1. $4,500 was used for 25 mothers to be vested in Zimbabwe Government Housing Cooperative for Disabled Families. It is anticipated that by the end of 2010 the housing coop members will each receive title to a “stand” (small plot of land with improvements such as sewage and water). Each mother contributes to this program by paying a monthly fee of $25. The 25 members have been investing in this cooperative for 4 years. When the stands are made available, Batsiranai’s next activity will be to help the members build a simple 2 room “home” on of each of properties.
2. In addition, $200 each was distributed to 6 mothers who already held title to a stand. These 6 women made various improvements such as adding electricity, running water, and/or room additions.
3. $1,500 was spent for school fees. The following special needs children received 75% of their schools fees at St. Giles School for Gifted Disabled Children: Nyengatarai, Stanley, Ethel, Mutsa, Bridget, and Hazel. In addition 6 children received $50 each to assist with school fees at the local Dzivarasekwa Special Needs Government School: Edith, Neil, Biana, Emmanuel, Danie, and Edwin.
4. An additional $1,000 was used to assist with school fees for the first term of 2010.
5. Our remaining disabled children attended Batsiranai’s daycare and physical therapy centre where two mothers trained in pre-school and care of special needs children conducted programs for Batsiranai’s preschoolers and special needs children.
6.$1,000 was used to provide daily hot lunches at the Batsiranai Centre and nutritional supplements for the daycare centre children.
Batsiranai ended 2009 with a balanced budget, but without profit. The cost of supplies and materials has tripled in Zimbabwe with the country’s conversion from a Zim Dollar to a US dollar/South African Rand economy. Batsiranai elected to use profits from 2008 to make improvements to their business and assist individual members. $10,000 was used to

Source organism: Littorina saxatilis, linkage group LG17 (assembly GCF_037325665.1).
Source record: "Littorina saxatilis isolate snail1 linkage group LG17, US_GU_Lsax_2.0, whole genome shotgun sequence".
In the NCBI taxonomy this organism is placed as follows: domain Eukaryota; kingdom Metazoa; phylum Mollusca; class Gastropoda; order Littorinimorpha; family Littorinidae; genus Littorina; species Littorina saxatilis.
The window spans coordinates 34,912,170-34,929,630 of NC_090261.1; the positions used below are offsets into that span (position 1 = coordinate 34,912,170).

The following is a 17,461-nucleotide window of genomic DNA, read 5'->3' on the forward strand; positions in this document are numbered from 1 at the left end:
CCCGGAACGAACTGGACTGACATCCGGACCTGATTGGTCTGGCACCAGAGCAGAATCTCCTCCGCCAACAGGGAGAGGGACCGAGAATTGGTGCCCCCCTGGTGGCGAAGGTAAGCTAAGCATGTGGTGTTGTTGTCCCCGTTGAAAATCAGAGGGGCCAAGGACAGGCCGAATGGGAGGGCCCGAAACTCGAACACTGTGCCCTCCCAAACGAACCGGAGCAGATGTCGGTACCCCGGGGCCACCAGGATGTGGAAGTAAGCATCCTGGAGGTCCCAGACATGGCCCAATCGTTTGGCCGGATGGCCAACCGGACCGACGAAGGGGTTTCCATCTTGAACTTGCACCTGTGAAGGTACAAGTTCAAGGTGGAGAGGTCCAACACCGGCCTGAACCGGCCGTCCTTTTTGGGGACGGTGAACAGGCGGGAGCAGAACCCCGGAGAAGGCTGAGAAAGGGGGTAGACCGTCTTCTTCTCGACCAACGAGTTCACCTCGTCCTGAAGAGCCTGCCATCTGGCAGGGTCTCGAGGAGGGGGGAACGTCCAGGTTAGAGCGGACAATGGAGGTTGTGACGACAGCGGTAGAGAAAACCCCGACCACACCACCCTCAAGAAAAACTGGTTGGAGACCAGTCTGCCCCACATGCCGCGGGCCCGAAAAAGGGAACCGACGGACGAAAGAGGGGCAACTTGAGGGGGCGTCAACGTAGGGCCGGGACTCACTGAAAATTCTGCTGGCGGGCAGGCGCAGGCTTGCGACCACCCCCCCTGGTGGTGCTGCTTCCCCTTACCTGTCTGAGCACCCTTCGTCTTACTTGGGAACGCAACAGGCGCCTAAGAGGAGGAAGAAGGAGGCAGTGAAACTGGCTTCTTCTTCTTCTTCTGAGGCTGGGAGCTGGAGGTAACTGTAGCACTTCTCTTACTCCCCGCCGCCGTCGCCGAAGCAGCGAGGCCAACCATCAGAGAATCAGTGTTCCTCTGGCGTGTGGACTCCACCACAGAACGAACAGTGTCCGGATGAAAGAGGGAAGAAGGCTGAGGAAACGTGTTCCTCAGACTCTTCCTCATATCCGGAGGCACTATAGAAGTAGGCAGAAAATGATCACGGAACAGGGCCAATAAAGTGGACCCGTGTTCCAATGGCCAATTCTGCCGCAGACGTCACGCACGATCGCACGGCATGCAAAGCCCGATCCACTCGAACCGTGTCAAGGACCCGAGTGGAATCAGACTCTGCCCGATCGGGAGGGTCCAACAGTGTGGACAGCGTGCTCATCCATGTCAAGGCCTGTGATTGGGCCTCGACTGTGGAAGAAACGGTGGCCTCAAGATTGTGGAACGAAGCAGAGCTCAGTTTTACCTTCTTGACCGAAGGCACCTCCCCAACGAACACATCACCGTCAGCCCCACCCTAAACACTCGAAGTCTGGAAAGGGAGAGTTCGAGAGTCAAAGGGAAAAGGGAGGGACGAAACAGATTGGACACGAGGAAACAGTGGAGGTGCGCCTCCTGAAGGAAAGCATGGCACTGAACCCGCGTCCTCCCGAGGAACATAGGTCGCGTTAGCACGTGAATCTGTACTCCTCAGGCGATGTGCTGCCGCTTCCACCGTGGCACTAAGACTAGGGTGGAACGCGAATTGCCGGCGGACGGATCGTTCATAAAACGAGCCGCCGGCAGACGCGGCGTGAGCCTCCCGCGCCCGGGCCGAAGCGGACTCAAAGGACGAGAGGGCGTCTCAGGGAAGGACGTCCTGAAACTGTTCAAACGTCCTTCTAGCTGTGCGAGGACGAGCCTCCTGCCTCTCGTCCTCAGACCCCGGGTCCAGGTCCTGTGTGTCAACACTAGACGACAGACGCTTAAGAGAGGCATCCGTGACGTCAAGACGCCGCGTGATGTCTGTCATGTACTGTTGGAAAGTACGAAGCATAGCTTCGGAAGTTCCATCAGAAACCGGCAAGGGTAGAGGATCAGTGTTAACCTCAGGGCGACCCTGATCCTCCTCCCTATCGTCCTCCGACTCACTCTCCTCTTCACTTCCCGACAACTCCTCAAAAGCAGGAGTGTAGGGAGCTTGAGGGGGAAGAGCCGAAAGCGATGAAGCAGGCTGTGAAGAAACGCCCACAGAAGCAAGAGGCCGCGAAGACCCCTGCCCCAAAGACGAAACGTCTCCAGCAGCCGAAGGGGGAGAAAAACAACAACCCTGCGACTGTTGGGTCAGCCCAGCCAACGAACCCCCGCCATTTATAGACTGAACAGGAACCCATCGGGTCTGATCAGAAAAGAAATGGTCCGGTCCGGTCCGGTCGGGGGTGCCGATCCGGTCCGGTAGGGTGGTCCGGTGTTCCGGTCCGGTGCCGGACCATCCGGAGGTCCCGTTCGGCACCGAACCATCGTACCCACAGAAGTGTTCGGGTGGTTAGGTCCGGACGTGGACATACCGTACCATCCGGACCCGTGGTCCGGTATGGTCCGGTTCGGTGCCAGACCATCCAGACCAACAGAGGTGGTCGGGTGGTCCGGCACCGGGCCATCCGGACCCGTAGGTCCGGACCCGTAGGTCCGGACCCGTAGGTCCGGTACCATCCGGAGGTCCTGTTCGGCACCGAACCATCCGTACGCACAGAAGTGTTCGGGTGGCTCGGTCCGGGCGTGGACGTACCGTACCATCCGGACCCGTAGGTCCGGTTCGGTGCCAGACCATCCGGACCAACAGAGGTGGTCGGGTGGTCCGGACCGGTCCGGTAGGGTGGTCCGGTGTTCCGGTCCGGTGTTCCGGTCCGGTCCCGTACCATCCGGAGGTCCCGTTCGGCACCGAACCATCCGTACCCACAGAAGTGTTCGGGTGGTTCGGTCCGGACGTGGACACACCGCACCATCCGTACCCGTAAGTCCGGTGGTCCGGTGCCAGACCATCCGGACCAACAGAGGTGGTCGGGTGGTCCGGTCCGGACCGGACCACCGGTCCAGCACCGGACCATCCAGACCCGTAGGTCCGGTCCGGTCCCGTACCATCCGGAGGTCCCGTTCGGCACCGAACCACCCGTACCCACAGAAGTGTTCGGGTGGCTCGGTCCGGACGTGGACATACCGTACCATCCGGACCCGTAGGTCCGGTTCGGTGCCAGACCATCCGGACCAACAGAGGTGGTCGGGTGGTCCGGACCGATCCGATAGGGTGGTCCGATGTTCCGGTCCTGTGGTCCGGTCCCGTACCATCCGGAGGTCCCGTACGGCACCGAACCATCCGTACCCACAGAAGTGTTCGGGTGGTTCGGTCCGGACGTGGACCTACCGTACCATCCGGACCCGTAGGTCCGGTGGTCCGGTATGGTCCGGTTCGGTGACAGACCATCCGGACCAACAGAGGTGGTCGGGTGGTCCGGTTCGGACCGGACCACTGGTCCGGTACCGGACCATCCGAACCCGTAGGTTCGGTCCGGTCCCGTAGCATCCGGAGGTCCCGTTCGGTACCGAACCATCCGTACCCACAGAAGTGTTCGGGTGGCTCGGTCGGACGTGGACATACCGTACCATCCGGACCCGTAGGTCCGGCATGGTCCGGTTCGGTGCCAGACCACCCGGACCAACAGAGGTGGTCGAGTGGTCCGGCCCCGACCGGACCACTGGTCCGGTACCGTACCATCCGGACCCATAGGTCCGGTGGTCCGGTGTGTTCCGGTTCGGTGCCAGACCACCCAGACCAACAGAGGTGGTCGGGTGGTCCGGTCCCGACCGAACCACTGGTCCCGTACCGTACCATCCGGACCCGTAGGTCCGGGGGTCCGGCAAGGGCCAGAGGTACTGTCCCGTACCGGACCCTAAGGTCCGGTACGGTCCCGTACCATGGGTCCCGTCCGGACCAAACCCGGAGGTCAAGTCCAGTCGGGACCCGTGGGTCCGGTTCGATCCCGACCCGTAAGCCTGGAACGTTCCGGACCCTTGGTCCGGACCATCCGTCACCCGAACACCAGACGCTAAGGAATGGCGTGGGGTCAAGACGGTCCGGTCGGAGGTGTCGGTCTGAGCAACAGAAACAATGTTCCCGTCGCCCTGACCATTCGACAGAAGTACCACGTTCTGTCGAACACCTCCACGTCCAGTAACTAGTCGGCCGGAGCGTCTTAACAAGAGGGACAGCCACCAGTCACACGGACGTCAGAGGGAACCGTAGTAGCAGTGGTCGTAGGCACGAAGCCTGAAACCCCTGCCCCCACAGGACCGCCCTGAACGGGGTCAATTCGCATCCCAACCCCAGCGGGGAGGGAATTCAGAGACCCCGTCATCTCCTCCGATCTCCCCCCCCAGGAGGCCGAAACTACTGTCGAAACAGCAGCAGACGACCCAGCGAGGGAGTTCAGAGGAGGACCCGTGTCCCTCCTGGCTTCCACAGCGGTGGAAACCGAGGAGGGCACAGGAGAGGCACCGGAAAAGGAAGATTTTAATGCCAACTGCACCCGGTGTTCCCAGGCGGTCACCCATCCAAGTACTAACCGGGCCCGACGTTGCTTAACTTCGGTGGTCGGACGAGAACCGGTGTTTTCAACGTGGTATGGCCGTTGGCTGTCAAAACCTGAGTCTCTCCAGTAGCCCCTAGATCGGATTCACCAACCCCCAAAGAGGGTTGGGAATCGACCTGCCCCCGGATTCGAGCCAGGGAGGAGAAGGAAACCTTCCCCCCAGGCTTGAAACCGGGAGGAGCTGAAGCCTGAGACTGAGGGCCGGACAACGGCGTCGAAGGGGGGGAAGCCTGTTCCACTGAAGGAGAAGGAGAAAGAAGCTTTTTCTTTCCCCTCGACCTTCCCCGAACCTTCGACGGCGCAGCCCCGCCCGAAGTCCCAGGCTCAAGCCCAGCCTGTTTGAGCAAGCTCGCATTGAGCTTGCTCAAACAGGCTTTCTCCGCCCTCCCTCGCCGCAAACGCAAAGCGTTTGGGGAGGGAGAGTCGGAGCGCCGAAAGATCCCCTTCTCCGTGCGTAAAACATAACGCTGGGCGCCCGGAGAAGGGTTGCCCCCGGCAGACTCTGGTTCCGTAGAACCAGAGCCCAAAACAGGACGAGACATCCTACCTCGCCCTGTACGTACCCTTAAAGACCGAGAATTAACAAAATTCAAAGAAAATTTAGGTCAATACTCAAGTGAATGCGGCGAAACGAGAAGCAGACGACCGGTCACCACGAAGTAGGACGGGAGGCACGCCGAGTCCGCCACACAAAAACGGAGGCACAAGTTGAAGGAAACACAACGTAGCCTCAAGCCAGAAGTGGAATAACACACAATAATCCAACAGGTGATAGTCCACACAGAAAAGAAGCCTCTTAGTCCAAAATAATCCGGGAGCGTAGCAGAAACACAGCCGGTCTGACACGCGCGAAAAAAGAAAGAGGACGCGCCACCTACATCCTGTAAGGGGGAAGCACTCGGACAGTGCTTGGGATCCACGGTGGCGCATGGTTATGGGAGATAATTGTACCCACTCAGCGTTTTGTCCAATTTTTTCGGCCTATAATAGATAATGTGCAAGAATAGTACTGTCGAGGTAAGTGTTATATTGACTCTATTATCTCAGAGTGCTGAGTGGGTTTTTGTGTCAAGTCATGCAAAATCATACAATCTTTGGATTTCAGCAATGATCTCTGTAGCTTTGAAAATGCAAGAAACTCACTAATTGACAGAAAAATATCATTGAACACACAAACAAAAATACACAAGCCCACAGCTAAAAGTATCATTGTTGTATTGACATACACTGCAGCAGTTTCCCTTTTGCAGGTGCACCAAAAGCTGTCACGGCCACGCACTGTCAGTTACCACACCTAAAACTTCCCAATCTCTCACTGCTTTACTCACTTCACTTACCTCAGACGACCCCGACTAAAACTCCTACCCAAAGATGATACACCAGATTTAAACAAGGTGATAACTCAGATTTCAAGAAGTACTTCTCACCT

Host a Christmas lunch and party for the 100 Batsiranai mothers and their children residing in 5 townships around Harare: in addition each member receive a 13th month salary and a Christmas food basket.
Developed a new Batsiranai website, www.batsiranai.com
Designed and printed new product tags
Twin Doll Campaign
In 2005 in Adelaide Australia the Twin Doll Campaign was born. The Oxfam Trading Australia team, headed by Linda Chalmers, created the “buy two get one” doll campaign. Twelve twin dolls were designed by Batsiranai and marketed by Oxfam in their 23 stores.
For every doll sold in Australia a doll was given to a poor Zimbabwean child living in a family affected by HIV+. In 2007 Ten Thousand Villages joined the doll distribution campaign and this year Traidcraft UK joined the program. Batsiranai ended 2009 with big smiles and lots of dancing, having successfully distributed 35,000 dolls since 2006 to poor children who had never had a toy to call their own.